This homemade pear butter recipe for canning is very simple for beginners and does not require a pressure cooker to can. A simple pot to create a water bath will do!
Pear butter is a smooth puree of pears that have been simmered with a touch of citrus and nutmeg to bring out the full flavor of the pear. It’s a perfect topping on ice cream, slathered on buttered toast or warm biscuits. It’s an excellent accompaniment to any pork dish, particularly grilled pork chops or roast pork tenderloin.
Pear butter shouldn’t be confused with pear jam, they are not the same. The primary difference between pear butter and pear jam is the consistency of the finished product. Pear butter is thinner and does not contain pieces or chunks of fruit, as it has been pureed. Pear jam is often much thicker due to the addition of pectin, and contains small pieces of pear fruit.
An excellent topping for toast, scones, biscuits, muffins, or spooned over hot cereal such as oatmeal or grits, pear butter is a delicious addition. However, it’s use at the dinner table shouldn’t be overlooked either!
Add some pear butter to your favorite BBQ sauce, use it as a glaze for roasted ham, pork cuts, or chicken. To reduce fat and add moistness to baked goods, replace the oil with equal amounts of pear butter.
How to Make Pear Butter
Homemade pear butter is very easy to make. If you’re lucky, you have access to a fresh pear tree to pick your own. If not, that’s fine too, you can pick them up while they’re on sale at your favorite grocery store.
Peel and core fresh ripe pears, you’ll need about 6 cups for this recipe. Technically you do not have to peel the pears first, most often the skin of the pear is soft enough to cook down with the fruit. However, peeling the pears will produce a smoother fruit spread in your finished product and a slightly higher yield (about 1 extra jar of fruit butter!).
Fill a large stockpot with raw peeled, cored and sliced pears, add the water. Cover and bring to a simmer, cooking over medium heat until pears are soft. The pears will cook down to about half the pot.
Transfer the cooked pears into a food processor and puree/pulse until smooth, but do not liquefy. You may notice that home grown pears have a gritty texture, when compared to store-bought pears. This grit is from stone cells that naturally occur in pears as they ripen on the tree.
These stone cells are not harmful, but they can be a bit of nuisance when cooking. If you’re opting to pick pears yourself, pick them as they mature, but are not fully ripened, then allow them to ripen on the counter for a few days before cooking with them.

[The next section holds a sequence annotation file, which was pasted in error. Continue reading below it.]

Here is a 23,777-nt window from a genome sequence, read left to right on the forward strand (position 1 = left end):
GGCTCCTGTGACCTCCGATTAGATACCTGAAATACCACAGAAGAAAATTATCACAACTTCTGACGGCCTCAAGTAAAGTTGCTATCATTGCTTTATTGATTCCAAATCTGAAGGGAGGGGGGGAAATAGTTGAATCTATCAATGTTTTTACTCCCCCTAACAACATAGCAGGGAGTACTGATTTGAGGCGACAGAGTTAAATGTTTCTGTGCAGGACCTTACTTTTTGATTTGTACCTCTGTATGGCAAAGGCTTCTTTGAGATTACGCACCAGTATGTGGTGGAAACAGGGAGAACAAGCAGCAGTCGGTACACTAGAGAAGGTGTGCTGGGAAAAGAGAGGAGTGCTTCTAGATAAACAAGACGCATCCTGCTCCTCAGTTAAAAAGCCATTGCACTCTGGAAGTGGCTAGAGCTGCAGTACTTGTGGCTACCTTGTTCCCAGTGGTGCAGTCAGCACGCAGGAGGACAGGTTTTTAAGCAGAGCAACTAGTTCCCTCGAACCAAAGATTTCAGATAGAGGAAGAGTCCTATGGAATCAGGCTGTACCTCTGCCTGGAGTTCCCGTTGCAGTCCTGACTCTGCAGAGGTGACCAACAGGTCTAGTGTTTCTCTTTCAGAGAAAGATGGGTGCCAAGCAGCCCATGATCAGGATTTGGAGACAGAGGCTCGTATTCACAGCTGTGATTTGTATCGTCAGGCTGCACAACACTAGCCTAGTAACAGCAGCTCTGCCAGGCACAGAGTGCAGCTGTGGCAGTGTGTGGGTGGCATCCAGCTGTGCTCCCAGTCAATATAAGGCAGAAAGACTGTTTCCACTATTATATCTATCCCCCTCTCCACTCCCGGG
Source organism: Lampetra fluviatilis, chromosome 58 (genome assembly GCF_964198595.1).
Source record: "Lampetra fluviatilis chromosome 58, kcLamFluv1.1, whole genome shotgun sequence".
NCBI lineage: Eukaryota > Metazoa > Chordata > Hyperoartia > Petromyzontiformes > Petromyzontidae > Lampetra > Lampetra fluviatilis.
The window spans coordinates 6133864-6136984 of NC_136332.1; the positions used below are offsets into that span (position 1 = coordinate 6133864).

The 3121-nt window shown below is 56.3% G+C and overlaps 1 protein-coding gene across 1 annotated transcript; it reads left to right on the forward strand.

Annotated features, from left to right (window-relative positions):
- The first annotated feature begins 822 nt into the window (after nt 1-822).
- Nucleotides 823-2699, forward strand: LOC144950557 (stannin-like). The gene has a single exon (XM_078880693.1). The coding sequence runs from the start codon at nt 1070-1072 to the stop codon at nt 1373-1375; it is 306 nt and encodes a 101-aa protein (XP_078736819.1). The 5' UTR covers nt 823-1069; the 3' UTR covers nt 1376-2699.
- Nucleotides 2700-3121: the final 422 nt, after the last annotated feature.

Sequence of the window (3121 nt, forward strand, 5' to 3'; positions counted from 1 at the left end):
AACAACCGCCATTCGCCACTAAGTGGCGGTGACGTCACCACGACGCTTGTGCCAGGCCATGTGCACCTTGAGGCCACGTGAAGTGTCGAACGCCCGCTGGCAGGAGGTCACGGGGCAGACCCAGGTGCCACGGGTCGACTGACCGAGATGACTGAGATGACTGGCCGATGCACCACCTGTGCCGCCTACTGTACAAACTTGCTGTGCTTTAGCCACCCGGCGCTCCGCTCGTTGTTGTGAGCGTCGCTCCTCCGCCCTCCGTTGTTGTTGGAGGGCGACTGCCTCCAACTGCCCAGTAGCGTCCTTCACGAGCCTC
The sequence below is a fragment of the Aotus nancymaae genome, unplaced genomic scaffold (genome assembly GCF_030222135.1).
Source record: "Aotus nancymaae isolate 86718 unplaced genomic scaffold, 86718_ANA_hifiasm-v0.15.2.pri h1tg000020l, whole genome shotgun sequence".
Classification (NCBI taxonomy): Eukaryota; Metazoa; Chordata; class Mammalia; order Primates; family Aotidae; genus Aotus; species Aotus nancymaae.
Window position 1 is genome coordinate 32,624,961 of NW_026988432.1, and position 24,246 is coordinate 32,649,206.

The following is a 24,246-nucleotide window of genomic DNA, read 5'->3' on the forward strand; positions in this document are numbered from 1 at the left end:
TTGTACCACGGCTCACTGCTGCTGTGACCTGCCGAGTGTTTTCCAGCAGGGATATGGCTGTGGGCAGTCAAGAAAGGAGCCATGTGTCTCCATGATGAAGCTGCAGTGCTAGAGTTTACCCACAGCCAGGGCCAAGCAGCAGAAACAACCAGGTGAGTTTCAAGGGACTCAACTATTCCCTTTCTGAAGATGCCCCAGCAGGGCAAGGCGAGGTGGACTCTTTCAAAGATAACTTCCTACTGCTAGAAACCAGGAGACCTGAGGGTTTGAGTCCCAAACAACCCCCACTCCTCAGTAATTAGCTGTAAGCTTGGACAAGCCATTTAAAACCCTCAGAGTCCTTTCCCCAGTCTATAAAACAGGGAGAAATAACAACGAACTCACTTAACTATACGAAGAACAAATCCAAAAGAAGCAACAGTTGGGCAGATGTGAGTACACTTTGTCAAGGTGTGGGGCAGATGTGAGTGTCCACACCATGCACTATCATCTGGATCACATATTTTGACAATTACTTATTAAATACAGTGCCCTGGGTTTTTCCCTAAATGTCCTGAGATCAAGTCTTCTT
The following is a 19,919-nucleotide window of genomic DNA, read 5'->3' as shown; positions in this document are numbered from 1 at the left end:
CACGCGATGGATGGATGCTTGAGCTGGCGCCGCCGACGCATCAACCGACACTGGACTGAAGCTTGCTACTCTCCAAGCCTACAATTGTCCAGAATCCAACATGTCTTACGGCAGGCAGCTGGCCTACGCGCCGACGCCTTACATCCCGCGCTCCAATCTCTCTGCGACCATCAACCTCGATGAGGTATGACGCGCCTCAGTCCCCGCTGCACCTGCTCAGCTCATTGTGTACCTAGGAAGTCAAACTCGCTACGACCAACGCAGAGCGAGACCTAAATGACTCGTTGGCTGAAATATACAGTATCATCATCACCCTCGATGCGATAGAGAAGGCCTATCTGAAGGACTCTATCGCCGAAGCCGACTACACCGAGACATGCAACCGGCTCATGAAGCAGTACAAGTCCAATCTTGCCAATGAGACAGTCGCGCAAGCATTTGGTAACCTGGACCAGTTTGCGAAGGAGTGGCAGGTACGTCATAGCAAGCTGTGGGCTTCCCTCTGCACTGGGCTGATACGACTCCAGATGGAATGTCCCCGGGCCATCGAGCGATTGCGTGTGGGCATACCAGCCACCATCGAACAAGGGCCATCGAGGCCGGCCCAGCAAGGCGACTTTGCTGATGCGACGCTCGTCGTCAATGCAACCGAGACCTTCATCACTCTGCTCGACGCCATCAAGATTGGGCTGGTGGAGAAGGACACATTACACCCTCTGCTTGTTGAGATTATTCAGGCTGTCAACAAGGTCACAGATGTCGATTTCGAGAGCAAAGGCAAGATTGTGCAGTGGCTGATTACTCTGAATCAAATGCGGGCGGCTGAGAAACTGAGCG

Puree all the pears and then transfer back to the stockpot over medium heat.
Add sugar, orange juice, orange peel, and nutmeg.
Cook until sugar is fully dissolved and mixture rounds up on spoon easily.
While the sauce is simmering. Place the clean jars on a cooling rack that has been placed on a cookie sheet in a hot oven set to 200°F. This is a simple way to sterilize the jars and keep them hot until they’re needed for canning.
Ladle the hot pear butter into HOT Prepared jars leaving 1/4″ head space. Remove air bubbles and adjust the 2 piece caps, then process for 10 minutes in a boiling water bath canner.
If you’re new to canning, or just want a quick reminder of the steps, here’s a quick rundown on how to can using a water bath canner.
Pear Butter Recipe
6-7 lbs of pears, cored, peeled and sliced
4 cups sugar
1/2 tsp nutmeg
1/3 c. orange juice
1 tsp grated orange peel
1/2 c. water
- In a large stockpot combine prepared pears with water. Cover and bring to a simmer, cooking over medium heat until pears are soft. The pears should cook down to about half the pot.
- Transfer the cooked pears into a food processor and puree/pulse until smooth, but not liquid. Repeat until all of the pears are pureed smooth, then transfer back to the stockpot over medium heat.
- Add sugar, orange juice, orange peel, and nutmeg. Cook until the sugar is fully dissolved and mixture rounds up on spoon easily.
- Ladle the Hot Pear Butter into HOT Prepared jars leaving 1/4″ head space. Remove any air bubbles and adjust the 2 piece caps, then process for 10 minutes in a boiling water bath canner.
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Check out this helpful thread if you need additional help canning pears.